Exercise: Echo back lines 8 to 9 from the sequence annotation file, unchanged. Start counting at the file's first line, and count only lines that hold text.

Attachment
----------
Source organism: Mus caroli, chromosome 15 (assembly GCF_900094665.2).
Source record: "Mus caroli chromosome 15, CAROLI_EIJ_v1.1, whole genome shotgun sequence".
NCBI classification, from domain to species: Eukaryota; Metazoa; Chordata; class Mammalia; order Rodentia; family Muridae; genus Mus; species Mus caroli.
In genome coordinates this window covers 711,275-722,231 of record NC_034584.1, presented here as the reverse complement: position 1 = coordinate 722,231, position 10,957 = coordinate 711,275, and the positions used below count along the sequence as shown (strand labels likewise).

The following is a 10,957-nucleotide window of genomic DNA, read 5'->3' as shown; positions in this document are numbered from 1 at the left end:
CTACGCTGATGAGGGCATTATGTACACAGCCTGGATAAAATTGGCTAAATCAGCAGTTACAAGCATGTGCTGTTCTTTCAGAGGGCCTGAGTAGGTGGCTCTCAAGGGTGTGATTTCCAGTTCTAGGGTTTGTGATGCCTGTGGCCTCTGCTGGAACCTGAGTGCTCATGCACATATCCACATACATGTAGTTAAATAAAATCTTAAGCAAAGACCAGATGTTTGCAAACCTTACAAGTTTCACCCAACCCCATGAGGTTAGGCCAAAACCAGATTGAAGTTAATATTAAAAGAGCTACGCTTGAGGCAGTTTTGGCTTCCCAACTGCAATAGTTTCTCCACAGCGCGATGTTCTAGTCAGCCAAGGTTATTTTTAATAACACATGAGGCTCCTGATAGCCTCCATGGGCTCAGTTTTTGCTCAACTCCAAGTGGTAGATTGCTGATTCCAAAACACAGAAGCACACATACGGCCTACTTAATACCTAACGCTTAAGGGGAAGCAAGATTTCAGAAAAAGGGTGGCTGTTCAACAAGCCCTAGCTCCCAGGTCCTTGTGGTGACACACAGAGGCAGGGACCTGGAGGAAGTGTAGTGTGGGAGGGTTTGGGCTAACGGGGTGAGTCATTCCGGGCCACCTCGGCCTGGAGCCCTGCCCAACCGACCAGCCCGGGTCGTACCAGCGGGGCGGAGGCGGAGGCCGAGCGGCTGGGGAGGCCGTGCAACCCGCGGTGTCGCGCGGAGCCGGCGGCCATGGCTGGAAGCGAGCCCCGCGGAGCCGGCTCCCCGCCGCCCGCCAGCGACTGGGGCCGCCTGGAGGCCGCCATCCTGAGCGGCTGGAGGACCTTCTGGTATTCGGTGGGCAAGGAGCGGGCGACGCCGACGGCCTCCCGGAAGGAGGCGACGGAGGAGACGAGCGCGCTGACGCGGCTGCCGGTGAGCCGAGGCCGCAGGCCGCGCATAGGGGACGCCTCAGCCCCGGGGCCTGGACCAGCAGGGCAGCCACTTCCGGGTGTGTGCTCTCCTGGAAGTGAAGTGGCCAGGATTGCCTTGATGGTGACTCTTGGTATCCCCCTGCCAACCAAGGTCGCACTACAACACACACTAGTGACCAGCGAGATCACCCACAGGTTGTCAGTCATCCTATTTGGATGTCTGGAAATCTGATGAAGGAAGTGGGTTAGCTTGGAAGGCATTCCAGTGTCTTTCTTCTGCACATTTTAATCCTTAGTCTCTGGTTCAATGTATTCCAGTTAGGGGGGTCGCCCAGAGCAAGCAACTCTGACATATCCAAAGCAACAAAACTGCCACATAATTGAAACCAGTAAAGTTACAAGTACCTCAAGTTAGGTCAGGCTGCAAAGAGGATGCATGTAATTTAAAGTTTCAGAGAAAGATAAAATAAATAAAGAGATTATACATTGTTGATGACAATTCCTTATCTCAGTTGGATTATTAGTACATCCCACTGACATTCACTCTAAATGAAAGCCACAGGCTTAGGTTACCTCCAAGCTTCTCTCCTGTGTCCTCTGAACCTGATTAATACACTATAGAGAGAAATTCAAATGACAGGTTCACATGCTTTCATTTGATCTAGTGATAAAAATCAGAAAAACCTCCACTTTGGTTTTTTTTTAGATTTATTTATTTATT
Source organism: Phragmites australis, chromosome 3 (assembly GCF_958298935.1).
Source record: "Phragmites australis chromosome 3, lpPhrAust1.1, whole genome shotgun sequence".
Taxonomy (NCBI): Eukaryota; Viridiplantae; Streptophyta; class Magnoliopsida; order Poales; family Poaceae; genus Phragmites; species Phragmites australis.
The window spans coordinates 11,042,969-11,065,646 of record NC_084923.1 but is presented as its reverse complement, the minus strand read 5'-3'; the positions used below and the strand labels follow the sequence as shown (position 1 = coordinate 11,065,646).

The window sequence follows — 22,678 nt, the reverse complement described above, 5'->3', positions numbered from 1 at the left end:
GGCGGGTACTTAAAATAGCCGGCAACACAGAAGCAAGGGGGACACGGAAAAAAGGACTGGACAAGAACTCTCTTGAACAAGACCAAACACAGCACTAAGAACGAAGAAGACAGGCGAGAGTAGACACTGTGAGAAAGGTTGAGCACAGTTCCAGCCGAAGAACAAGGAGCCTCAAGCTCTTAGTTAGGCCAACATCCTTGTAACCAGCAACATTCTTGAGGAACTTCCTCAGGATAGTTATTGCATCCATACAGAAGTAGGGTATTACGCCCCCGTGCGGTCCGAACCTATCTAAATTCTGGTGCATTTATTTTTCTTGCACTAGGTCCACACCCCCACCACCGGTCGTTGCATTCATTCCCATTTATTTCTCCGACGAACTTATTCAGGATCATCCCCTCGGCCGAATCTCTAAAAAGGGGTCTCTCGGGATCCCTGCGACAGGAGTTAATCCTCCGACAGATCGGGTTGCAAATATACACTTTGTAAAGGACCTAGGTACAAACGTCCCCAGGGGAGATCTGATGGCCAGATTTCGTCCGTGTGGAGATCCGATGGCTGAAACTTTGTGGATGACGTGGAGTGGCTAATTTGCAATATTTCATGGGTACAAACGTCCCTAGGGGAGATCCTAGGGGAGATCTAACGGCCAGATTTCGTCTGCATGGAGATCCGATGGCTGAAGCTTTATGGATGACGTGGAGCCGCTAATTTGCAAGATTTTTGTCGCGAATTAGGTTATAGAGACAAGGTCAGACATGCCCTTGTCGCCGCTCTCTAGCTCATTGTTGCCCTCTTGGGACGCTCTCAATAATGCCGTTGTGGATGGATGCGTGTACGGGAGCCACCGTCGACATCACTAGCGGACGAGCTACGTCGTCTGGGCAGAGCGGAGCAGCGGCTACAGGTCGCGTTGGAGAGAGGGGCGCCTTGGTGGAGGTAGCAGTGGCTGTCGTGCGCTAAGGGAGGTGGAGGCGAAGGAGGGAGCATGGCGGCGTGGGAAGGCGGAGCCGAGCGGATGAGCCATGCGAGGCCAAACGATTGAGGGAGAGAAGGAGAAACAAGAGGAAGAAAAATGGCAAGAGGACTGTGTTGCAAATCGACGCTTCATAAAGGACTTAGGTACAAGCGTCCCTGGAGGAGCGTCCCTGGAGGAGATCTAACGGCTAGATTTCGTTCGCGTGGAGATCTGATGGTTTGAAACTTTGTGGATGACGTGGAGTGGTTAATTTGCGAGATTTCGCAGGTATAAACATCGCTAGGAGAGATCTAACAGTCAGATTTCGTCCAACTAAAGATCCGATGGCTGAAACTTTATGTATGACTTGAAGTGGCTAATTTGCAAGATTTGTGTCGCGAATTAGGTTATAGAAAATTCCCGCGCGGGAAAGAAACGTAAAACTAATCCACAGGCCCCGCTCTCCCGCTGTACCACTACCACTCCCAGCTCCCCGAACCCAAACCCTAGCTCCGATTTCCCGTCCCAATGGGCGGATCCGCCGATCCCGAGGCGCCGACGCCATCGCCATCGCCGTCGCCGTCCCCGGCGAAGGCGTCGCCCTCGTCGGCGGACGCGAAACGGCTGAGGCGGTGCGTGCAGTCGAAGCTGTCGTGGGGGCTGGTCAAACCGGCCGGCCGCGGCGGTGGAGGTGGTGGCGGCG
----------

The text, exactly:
Source record: "Phragmites australis chromosome 3, lpPhrAust1.1, whole genome shotgun sequence".
Taxonomy (NCBI): Eukaryota; Viridiplantae; Streptophyta; class Magnoliopsida; order Poales; family Poaceae; genus Phragmites; species Phragmites australis.